If the boy had bacterial meningitis the CSF would contain neutrophil polymorphs, have a low glucose and a very high protein, antibiotics are essential as the infection is life-threatening.
The doctors still wanted a viral PCR which was arranged and later that day the CSF was shown to contain Parechovirus, a viral cause of meningitis. “Meningitis, meningitis, meningitis…” is that an echo or a par-echo-virus? The parents (and the doctors) were reassured that this was definitely viral meningitis and that their son would soon be feeling better. The Ceftriaxone was stopped and as he was feeling a bit better the following day the boy was allowed to go home.
The parechoviruses are very similar to the enteroviruses however they are just different enough genetically to be classified as separate types of virus within the whole picornavirus family. The two viruses cause the same types of clinical condition and are transmitted in the same ways. It is impossible to distinguish them clinically.
Parechovirus and Enterovirus infections can present in a number of different ways with more than one symptom from the list below:
- Maculopapular rashes
- Meningoencephalitis – more than 50% of all meningitis is caused by enteroviruses (90% in infants)
- Neonatal sepsis - including features of pneumonia, hepatitis, myocarditis and necrotising enterocolitis
- Flaccid paralysis (only caused by Poliovirus, an enterovirus, which is very rare in most of the World including the UK, see below)
In my experience I see Enterovirus and Parechovirus meningitis in 2 main groups of patients, children and adults who have close contact with children (usually their own!). I guess it’s pretty obvious that children get virus infections; they have usually not been exposed to these viruses before and their hand hygiene is often not very good! The adult cases, I see, have almost invariably had contact with children, with either flu-like or gastrointestinal symptoms, in the week preceding the onset of their own infection. The adult often also reports a flu-like prodromal period (early symptoms and signs of an illness) before they became more unwell.
The dangerous exception
It is impossible to distinguish parechoviruses and enteroviruses clinically except in the context of poliomyelitis which is characteristically distinct causing flaccid paralysis (either a limb or more extensive) which can be permanent. We routinely vaccinate children in the UK and the WHO have made the worldwide eradication of poliomyelitis one of their major priorities. They are yet to achieve this but they continue to try.
How are enteroviruses and parechoviruses detected?
There are 14 different serotypes of parechovirus and over a 100 different serotypes of enterovirus. There were originally 72 enterovirus serotypes but modern techniques, such as PCR, have led to detection of new serotypes. In fact PCR has revolutionised the detection of these viruses in clinical specimens.
When I started in microbiology in 2001 detection was through either isolation in cell culture or visualization using an electron microscope. Both techniques were fiddly, time consuming (days to weeks) and required a huge amount of expertise. Nowadays there are commercial kits that will detect the presence of enteroviruses in CSF, throat swabs and stool samples within a couple of hours. They might be expensive but they give doctors the confidence to stop antibiotics and send patients home from hospital earlier, and also allow doctors to isolate neonates with viral sepsis much more rapidly in order to protect other babies.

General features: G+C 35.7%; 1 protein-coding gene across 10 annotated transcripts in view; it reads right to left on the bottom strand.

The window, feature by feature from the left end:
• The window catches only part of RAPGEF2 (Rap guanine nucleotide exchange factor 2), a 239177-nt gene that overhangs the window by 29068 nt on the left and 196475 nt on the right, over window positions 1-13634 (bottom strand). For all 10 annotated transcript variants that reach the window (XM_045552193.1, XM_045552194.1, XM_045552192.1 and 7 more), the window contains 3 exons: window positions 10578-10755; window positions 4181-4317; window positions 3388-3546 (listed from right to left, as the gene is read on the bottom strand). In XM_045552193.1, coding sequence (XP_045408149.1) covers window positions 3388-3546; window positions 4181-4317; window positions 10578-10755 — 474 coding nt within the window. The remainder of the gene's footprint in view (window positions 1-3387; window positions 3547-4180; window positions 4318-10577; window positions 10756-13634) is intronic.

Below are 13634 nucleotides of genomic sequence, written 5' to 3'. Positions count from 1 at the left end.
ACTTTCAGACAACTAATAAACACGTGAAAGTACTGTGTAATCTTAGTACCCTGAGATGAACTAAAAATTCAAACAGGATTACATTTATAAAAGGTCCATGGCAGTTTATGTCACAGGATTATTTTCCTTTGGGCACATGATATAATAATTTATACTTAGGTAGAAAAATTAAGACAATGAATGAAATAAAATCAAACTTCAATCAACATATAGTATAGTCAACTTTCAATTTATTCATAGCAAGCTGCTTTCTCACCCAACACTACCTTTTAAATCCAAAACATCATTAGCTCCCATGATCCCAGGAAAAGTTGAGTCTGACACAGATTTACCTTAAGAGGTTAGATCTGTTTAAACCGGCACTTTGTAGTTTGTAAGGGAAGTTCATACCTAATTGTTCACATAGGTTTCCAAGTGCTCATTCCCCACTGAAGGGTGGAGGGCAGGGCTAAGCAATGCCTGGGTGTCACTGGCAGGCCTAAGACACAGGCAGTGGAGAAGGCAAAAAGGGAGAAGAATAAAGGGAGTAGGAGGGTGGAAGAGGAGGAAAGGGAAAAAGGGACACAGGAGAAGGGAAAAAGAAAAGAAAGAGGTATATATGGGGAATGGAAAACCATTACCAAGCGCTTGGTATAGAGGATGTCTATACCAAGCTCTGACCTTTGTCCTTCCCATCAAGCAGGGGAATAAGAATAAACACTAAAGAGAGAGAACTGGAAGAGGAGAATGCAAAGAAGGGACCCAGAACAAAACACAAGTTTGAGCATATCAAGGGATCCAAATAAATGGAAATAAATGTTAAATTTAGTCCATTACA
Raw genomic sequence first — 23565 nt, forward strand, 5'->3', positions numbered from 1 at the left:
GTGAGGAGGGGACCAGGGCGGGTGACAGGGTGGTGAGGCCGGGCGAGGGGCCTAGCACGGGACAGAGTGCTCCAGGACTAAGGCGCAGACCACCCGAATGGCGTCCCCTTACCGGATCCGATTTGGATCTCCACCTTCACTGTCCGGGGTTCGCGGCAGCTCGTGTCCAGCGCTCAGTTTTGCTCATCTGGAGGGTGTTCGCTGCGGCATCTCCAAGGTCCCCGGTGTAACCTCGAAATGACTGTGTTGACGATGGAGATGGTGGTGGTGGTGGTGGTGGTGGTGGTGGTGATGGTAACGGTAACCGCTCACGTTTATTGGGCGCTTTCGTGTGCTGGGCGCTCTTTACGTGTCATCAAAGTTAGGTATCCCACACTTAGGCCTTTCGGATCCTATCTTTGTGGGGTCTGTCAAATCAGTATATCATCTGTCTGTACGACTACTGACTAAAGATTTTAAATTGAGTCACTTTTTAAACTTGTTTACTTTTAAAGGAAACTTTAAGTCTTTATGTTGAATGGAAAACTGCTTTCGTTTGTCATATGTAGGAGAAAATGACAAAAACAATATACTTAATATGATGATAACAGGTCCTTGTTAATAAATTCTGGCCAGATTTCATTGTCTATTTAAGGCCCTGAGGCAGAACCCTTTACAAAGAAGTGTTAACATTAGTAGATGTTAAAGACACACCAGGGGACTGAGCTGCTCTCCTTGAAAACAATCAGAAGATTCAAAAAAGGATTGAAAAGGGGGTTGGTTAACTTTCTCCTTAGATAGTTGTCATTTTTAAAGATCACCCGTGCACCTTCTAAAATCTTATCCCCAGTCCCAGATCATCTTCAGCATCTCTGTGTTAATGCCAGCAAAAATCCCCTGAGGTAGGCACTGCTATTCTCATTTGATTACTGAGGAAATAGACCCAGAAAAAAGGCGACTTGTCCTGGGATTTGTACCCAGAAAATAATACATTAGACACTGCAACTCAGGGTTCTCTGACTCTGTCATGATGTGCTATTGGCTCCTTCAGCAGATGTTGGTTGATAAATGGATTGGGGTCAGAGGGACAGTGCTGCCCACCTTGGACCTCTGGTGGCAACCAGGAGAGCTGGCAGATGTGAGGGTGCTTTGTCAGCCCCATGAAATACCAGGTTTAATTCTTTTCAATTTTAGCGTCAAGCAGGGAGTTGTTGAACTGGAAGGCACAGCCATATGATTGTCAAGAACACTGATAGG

What is the treatment of Enterovirus or Parechovirus infection?
Enterovirus and Parechovirus infections are usually self-limiting except in neonates and the immunosuppressed. YES… even meningitis and encephalitis with these microorganisms is self-limiting. Supportive care with adequate hydration and antipyretics may be required. At present there is no specific treatment for these viruses.
Hand hygiene is the most important method of preventing transmission of these viruses. Alcohol hand gels are NOT as effective as soap and water. Transmission of the viruses occurs via droplets from the upper respiratory tract for the first 3 weeks of infection and via the faecal-oral route for up to 8 weeks. The most infectious period is the first 2 weeks. The incubation period is approximately 5 days.
Past infection provides only serotype specific immunity therefore given the number of different serotypes further infections are common. Because neonates are particularly at risk of severe and life-threatening infections neonates with enteroviruses or parechoviruses must be strictly isolated and gloves and gowns should be used when there is a risk of contact with body fluids. I would also go as far as saying that, if possible, neonates with an Enterovirus and Parechovirus infection should have a dedicated nurse.
So, not all meningitis is life-threatening. Over 50% are caused by the enteroviruses and parechoviruses and are self-limiting. However, it’s still frightening for patients, parents and their doctors; therefore ANTIBIOTICS SHOULD ALWAYS BE GIVEN until viral meningitis is diagnosed. Rapid PCR tests to help confirm the diagnosis of viral meningitis are really useful in facilitating the stopping of unnecessary antibiotics, reassuring the patient that antibiotics have no effect on viruses and that the symptoms will resolve and therefore the patient can be discharged safely.